Sedna, a beautiful finissage at NONAM | Polarjournal
Not to be missed! Before the mythical goddess of the Far North returns to the cold seas, don’t miss the opportunity to see or revisit the exhibition dedicated to her. Photo: Severin Nowacki

Sunday 17 March marks the closing of the exhibition “Sedna. Myth and Change in the Arctic” at the Nordamerika Native Museum (NONAM) in Zurich. Take this opportunity to experience the final visit with Martha Cerny, curator and director of the Cerny Museum of Contemporary Circumpolar Art and co-organiser of the exhibition with Heidrun Löb, director and curator of NONAM.

With more than 10,000 visitors, we can say that the Sedna exhibition was a great success since its launch in February 2023. And to close the exhibition, the Museum Cerny and NONAM go all out. With a documentary film, guided tour, workshop and vernissage of the exhibition catalogue and short exhibition film, Sedna will say goodbye in style. But before that, here is a look back with Martha Cerny on the exhibition which shares the Indigenous voices from the Far North.

What is your stocktaking of the SEDNA exhibition at the NONAM?

The exhibition has been very successful. People have been extremely interested. This is probably the first time that the public was able to see the multiple layers that are included, the different topics that the artwork is addressing, displayed in the impressive scenography, created by Markus Roost.

The seven different islands with ice blocks slowly decreasing on the different islands and the area of water getting larger as you go through the exhibition show the environmental challenges people are facing. I thought it was a great idea and it worked quite well because the public can really envision what is going on and even compare it with what is happening in Switzerland, particularly with the melting of our glaciers.

Spread over seven islands, the exhibition offers sculptures, prints, drawings, and films. A true journey through the circumpolar world. Photo: Museum Cerny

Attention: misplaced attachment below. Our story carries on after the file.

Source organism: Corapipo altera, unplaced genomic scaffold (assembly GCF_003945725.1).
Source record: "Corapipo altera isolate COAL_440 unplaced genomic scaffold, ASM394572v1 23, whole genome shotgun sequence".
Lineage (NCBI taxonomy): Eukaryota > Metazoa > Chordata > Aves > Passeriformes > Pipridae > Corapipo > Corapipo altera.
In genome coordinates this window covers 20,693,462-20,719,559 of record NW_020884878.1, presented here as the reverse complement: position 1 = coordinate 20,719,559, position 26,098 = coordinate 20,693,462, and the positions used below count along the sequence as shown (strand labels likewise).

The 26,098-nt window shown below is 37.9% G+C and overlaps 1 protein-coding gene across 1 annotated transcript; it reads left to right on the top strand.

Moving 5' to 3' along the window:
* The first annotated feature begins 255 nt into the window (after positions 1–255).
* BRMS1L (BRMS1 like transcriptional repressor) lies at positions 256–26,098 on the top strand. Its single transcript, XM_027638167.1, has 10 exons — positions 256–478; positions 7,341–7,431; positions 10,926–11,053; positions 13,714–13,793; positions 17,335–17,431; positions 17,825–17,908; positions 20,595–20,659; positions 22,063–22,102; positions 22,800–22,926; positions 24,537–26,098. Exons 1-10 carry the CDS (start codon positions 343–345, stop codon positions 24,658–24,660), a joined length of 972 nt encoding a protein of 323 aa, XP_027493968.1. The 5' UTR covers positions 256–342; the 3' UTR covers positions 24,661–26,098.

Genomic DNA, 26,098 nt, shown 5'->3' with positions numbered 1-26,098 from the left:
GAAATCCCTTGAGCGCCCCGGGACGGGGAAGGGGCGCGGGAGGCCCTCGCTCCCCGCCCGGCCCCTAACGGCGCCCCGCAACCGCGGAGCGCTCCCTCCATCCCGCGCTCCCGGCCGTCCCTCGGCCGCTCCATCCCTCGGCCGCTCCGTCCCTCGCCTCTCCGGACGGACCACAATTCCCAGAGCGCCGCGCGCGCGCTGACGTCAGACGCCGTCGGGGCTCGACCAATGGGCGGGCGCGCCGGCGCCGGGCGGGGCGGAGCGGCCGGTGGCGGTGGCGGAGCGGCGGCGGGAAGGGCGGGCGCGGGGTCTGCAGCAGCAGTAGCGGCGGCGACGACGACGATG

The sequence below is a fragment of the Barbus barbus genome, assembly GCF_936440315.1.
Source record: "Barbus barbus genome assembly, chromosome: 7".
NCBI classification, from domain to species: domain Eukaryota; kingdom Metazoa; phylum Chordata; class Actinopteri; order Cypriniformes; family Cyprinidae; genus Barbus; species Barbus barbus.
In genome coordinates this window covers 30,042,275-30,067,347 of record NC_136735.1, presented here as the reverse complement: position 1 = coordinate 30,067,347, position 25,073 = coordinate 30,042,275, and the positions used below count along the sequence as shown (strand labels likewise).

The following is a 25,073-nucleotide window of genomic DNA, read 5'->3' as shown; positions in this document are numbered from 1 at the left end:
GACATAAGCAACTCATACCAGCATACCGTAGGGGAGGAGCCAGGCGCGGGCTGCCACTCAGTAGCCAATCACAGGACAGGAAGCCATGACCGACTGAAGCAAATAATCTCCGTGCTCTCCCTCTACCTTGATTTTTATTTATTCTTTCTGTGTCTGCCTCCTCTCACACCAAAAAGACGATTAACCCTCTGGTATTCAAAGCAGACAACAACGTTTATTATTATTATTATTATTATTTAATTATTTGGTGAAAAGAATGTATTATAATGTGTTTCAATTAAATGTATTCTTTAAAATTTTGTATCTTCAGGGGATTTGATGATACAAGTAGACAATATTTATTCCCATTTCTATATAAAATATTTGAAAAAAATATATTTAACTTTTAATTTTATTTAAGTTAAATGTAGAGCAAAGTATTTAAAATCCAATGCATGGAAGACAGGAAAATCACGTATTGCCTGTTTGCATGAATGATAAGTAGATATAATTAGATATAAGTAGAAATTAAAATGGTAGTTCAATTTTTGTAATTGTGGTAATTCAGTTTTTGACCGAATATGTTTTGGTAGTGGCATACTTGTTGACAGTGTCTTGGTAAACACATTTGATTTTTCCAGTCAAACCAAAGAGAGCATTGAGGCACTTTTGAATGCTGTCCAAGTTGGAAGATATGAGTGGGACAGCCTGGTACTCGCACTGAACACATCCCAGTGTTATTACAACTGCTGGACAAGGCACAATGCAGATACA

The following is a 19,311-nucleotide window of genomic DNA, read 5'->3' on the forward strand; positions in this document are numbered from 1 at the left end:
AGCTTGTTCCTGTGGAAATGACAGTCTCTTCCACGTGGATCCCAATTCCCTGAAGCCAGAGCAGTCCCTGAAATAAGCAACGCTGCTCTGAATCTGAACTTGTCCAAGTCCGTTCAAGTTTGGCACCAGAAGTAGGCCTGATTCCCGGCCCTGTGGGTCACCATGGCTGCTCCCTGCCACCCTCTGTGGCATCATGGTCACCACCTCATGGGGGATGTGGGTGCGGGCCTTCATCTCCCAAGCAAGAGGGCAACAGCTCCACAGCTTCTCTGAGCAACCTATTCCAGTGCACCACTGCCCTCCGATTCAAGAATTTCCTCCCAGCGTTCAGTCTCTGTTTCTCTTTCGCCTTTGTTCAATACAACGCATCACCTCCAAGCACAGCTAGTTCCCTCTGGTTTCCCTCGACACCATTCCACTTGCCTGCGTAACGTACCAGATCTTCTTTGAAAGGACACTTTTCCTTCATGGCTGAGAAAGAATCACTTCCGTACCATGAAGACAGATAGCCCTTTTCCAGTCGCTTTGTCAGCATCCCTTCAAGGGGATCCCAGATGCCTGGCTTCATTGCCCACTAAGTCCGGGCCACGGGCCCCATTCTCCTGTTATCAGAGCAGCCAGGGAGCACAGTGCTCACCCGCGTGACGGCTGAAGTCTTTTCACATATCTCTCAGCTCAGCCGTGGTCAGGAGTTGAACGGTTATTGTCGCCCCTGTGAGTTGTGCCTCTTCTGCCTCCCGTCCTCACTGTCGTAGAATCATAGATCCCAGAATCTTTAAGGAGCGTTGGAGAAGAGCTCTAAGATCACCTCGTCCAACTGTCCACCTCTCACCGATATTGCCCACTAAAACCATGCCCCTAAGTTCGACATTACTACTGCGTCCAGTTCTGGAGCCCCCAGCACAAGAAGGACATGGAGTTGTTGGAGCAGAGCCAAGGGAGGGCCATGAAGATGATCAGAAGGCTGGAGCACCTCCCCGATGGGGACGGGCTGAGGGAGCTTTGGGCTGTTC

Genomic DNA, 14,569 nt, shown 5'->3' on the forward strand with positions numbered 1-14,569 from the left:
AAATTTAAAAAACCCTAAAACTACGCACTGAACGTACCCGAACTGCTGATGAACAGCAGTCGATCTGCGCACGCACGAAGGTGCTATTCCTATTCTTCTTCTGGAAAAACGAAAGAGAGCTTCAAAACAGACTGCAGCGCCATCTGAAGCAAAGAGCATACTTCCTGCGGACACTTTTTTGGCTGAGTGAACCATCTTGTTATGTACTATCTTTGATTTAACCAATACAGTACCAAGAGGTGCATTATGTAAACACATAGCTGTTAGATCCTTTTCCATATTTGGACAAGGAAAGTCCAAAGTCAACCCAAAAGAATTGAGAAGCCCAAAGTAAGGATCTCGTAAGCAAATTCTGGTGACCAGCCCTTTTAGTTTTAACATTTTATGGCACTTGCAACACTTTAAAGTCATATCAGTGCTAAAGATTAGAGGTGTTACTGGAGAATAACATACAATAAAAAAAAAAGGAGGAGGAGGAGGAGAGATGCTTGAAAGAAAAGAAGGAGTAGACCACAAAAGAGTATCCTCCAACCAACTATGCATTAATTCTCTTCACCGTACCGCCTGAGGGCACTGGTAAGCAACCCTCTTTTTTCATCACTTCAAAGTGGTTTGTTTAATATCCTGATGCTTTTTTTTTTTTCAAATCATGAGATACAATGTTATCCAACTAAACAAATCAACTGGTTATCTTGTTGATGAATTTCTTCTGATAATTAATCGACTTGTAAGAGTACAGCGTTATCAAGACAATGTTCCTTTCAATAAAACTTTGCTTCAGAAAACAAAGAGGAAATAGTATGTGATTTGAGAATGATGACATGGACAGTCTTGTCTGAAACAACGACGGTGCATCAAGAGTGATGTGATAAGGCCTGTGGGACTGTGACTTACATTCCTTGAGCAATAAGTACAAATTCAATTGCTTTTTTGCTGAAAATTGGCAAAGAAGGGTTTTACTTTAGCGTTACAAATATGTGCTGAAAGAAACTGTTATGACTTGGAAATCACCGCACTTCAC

The different topics that are addressed are thought-provoking. Using Sedna as a red thread to go through the exhibition underlines the importance of this figure, how important this whole story is and how present it is. Sedna’s role has changed through times related to what people have been doing to their surroundings. 

Even if the Arctic is far away from us, we have, here in Switzerland, an influence on what is happening in the Arctic, with the jet-stream, the currents and our neglect to take care of our surroundings. 

What was the feedback you have received from visitors?

During the curators’ visits, there was always a minimum of 15 people. Often, we would start with a smaller group and more people would join when hearing the stories. 

Most of the reactions I’ve personally heard were “Oh, I never knew that!” or “That’s new to me.” or “I didn’t realise that”. Basically, it was a lot of reactions regarding the history that hasn’t been talked about. It’s always about how beautiful the Arctic is and how people are able to survive in those conditions, but there are other stories, you know. It’s not only about how surviving in this harsh environment but it is also surviving those external forces that people were obligated to deal with because of colonisation. And it’s about the trauma people have suffered and suffer today.